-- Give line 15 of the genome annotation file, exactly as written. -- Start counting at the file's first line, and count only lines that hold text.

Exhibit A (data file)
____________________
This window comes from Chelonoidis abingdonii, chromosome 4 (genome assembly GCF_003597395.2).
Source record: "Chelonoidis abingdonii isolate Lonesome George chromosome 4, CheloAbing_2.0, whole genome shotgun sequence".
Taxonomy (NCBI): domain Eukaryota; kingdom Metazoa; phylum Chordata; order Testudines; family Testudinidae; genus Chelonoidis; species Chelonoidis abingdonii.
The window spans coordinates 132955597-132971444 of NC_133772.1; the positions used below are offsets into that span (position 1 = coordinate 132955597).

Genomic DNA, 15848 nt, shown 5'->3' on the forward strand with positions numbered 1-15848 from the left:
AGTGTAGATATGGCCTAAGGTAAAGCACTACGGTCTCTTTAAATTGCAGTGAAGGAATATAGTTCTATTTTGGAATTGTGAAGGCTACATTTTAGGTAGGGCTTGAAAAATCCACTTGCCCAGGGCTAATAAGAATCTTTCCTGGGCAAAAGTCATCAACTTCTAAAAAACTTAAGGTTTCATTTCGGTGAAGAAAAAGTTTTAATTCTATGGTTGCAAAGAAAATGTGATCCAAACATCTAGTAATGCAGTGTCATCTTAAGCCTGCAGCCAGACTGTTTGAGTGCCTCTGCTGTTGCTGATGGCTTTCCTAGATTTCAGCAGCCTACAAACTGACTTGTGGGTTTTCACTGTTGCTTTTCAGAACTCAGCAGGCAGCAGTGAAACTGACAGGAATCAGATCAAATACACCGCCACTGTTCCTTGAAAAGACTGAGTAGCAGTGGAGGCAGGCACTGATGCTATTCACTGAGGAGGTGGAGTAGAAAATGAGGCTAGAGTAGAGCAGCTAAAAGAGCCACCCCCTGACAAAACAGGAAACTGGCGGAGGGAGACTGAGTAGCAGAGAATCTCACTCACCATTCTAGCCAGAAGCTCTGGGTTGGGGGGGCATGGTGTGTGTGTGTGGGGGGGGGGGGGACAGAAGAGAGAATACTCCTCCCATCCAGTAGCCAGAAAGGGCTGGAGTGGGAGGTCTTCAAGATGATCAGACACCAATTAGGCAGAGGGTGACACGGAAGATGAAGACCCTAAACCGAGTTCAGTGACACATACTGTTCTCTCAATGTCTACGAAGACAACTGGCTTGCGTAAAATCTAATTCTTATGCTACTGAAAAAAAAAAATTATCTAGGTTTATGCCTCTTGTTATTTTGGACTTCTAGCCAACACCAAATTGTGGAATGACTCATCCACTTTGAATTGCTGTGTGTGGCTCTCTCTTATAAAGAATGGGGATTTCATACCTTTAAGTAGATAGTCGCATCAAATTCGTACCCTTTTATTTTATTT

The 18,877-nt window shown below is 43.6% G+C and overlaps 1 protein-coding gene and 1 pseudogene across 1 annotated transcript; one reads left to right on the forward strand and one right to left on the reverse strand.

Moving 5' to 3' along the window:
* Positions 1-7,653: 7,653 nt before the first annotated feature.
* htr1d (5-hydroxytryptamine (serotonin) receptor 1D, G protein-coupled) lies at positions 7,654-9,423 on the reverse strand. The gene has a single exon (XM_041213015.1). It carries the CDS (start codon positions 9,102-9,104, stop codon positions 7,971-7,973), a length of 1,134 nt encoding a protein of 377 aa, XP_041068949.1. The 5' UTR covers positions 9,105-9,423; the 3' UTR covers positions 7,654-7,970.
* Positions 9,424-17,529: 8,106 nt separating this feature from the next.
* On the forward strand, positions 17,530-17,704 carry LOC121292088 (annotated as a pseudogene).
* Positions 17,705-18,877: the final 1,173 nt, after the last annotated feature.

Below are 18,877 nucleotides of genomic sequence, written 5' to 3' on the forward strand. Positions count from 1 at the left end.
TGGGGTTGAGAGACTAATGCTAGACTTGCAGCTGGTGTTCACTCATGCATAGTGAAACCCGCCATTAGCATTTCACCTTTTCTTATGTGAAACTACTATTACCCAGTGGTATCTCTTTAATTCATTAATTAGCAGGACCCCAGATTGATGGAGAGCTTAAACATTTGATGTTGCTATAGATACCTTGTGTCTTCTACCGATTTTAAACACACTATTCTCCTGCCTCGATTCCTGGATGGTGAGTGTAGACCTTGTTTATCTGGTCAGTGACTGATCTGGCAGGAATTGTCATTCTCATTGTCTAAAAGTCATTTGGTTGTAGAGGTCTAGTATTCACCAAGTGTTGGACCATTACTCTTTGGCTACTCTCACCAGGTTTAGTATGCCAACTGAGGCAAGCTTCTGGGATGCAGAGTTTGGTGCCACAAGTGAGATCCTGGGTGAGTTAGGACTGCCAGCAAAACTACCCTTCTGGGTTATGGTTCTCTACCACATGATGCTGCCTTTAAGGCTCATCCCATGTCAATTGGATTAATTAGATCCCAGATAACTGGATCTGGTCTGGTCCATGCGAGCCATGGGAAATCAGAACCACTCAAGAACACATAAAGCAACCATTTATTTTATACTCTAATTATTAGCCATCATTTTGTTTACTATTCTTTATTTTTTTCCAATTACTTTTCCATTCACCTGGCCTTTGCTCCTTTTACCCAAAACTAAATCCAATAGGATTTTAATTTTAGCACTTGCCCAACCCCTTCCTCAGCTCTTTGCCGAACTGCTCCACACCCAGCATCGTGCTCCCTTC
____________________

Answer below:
TGGGGTTGAGAGACTAATGCTAGACTTGCAGCTGGTGTTCACTCATGCATAGTGAAACCCGCCATTAGCATTTCACCTTTTCTTATGTGAAACTACTATTACCCAGTGGTATCTCTTTAATTCATTAATTAGCAGGACCCCAGATTGATGGAGAGCTTAAACATTTGATGTTGCTATAGATACCTTGTGTCTTCTACCGATTTTAAACACACTATTCTCCTGCCTCGATTCCTGGATGGTGAGTGTAGACCTTGTTTATCTGGTCAGTGACTGATCTGGCAGGAATTGTCATTCTCATTGTCTAAAAGTCATTTGGTTGTAGAGGTCTAGTATTCACCAAGTGTTGGACCATTACTCTTTGGCTACTCTCACCAGGTTTAGTATGCCAACTGAGGCAAGCTTCTGGGATGCAGAGTTTGGTGCCACAAGTGAGATCCTGGGTGAGTTAGGACTGCCAGCAAAACTACCCTTCTGGGTTATGGTTCTCTACCACATGATGCTGCCTTTAAGGCTCATCCCATGTCAATTGGATTAATTAGATCCCAGATAACTGGATCTGGTCTGGTCCATGCGAGCCATGGGAAATCAGAACCACTCAAGAACACATAAAGCAACCATTTATTTTATACTCTAATTATTAGCCATCATTTTGTTTACTATTCTTTATTTTTTTCCAATTACTTTTCCATTCACCTGGCCTTTGCTCCTTTTACCCAAAACTAAATCCAATAGGATTTTAATTTTAGCACTTGCCCAACCCCTTCCTCAGCTCTTTGCCGAACTGCTCCACACCCAGCATCGTGCTCCCTTC